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Research Summary

Patients with Chronic Pain and a Substance Use Disorder May Have Better Pain Outcomes with More Intensive Treatments

Many patients with chronic pain have a current or past substance use disorder (SUD). This study included patients recruited from Veterans Administration primary-care clinics for a clinical trial comparing treatment as usual (TAU) with a collaborative care initiative (CCI) for management of chronic pain. The initiative included collaboration between a psychologist case manager and an internist to develop treatment recommendations. The primary outcome was pain disability as self-reported on the Roland-Morris Disability Questionnaire. A 30% improvement was considered clinically significant. Among those patients who completed baseline and 12-month follow-up evaluations (n=362), 20% had a history of SUD.

  • Patients assigned to CCI were more likely to have improvement in pain-related disability than those assigned to TAU (22% versus 14%, respectively).
  • Patients with an SUD were younger, less likely to be married or cohabitating, reported greater pain-related disability, and were more likely to be prescribed an opioid. They were also more likely to have current major depression or post-traumatic stress disorder.
  • In the TAU group, patients with an SUD were less likely to have improvement in pain-related function (adjusted odds ratio [AOR], 0.30; 95% CI, 0.11–0.82).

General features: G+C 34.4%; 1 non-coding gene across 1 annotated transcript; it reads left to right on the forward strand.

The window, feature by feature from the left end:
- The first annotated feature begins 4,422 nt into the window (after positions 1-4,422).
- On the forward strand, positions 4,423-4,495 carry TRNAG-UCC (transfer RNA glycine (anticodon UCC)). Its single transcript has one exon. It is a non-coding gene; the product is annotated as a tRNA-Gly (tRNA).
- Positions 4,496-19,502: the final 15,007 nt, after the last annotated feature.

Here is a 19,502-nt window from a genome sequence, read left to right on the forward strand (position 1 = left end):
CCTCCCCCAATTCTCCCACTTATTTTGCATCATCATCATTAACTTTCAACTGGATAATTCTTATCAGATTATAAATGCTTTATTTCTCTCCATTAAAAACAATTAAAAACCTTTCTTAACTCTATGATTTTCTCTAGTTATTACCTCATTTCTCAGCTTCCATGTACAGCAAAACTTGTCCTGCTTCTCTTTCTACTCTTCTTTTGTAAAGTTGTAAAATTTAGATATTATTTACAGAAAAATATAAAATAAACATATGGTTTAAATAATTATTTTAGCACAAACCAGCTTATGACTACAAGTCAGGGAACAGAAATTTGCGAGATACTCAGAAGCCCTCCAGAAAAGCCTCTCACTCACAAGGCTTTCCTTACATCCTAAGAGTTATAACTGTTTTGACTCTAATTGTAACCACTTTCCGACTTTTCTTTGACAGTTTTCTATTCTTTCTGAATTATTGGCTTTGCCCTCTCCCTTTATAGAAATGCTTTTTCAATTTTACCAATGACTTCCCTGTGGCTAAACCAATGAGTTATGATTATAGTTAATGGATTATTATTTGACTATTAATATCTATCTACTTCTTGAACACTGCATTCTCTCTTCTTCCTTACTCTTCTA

• In contrast, no difference in improvement was detected between those with and without an SUD in the CCI group (although the confidence interval was wide) (AOR, 1.06; 95% CI, 0.37–3.01).


This study reinforces the challenges of treating chronic pain in patients with a coexisting SUD, but it also provides hope that more intensive treatment models may be effective for this population. In fact, it appears that in the CCI group, having an SUD no longer decreased the likelihood of a good outcome. This was not true for the TAU group. This finding stresses the need for additional studies specifically targeting this population. Darius A. Rastegar, MD


Morasco BJ, Corson K, Turk DC, et al. Association between substance use disorder status and painrelated function following 12 months of treatment in primary care patients with musculoskeletal pain. J Pain. September 16, 2010 (E-pub ahead of print).